THE MONKEY ISLAND Tom Sykes
The Indifference Engine
IN 1999, journalists at The Mirror put Bernice Rubens’s The Elected Member, the Booker Prize-winning novel of 1970, back into manuscript form and sent it to 17 publishers, all of whom rejected it. Little, Brown, who’d printed the novel eight times, said, “It would be a hard one to sell.” Seventy years before that, the Cambridge literary critic I.A. Richards handed out a selection of poems to his students minus any information about authorship. He asked them to decide which poems were by “the greats” and which were by unknowns. Most of his students got it completely wrong.
What both these cases suggest is that the criteria for judging excellence in culture is far from fixed, essential and objective. What is it really that makes us buy or download music, films, books, etc.? Some yearning of the soul? Or is it more superficial than that? The hype? The glam? This is the age of the Supranational Media Engine driving what it deems ‘cool’ directly into our television (“the drug of the nation”) but mostly onto our computer screens. If we complain, like Theodore Sturgeon, author of More Than Human, that 90 per cent of everything is crud, the Engine-runners use the excuse that they’re only pandering to public taste. We’ll keep feeding it while you keep eating it.
But that’s a gross simplification. All too often, devotion to the green bottom line means fear of producing anything risqué or innovative. The legendary director Terry Gilliam talks about “The censorship of the marketplace ... If [a film] doesn’t make billions of dollars it doesn’t get made ... The people making the decisions are only interested in money—they’ve no cultural remit or interest in anything other than that.”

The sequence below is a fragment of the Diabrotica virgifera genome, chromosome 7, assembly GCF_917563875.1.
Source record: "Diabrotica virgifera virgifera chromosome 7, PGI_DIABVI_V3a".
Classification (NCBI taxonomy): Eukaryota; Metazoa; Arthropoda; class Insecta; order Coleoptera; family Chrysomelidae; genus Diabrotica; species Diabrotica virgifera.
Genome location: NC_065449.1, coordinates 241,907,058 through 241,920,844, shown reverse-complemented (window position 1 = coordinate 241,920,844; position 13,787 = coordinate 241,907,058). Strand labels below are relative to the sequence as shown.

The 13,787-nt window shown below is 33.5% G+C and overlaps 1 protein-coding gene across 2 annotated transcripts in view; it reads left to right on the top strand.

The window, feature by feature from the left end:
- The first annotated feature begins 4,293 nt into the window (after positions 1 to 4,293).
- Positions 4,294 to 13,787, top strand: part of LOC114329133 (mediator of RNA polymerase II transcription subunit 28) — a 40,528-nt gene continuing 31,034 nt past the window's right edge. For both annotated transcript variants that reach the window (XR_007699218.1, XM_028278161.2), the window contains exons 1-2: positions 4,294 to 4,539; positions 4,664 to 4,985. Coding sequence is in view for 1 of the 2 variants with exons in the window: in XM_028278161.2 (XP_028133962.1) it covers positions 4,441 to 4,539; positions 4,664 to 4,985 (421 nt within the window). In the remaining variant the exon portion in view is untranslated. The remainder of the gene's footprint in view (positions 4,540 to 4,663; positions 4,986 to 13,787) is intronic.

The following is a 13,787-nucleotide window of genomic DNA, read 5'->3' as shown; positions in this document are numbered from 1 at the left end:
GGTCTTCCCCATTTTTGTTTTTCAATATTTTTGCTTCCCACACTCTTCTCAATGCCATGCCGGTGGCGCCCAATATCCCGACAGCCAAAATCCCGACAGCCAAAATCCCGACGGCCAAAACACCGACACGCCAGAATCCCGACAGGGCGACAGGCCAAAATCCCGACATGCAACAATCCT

For the Engine, the ideal consumer (for we are all consumers now and certainly not music lovers, readers or movie buffs) has a one-minute attention span, can only appreciate tiny variations of tried and trusted formulae and can’t handle any issues or ideas beyond his or her personal experience. But it’s worth bearing in mind that when the Engine assumes more intelligence in the public and takes a risk it can (literally) pay off. In early 2008, the film, No Country for Old Men (based on Cormac McCarthy’s novel), achieved huge critical acclaim and commercial success despite breaking all the formal rules of a dead-cert commercial film. Its characters were largely unsympathetic, its ending was ambiguous and elliptical, its nagging atmosphere of dread hardly made for a tie-in deal with Disney. The No Country for Old Men experience isn’t a one-off, not in film or in any other art form. But the bigotry of big business means that such projects can struggle to even happen, if they don’t slip under the radar altogether. More likely the studios will play it safe and remake what are essentially the same three or four movies—The Inane Teen Comedy (in which a student almost always suffers an accident to his penis), The Bodybuilder Rampage, The Overly Contrived Torture-Horror, and so on.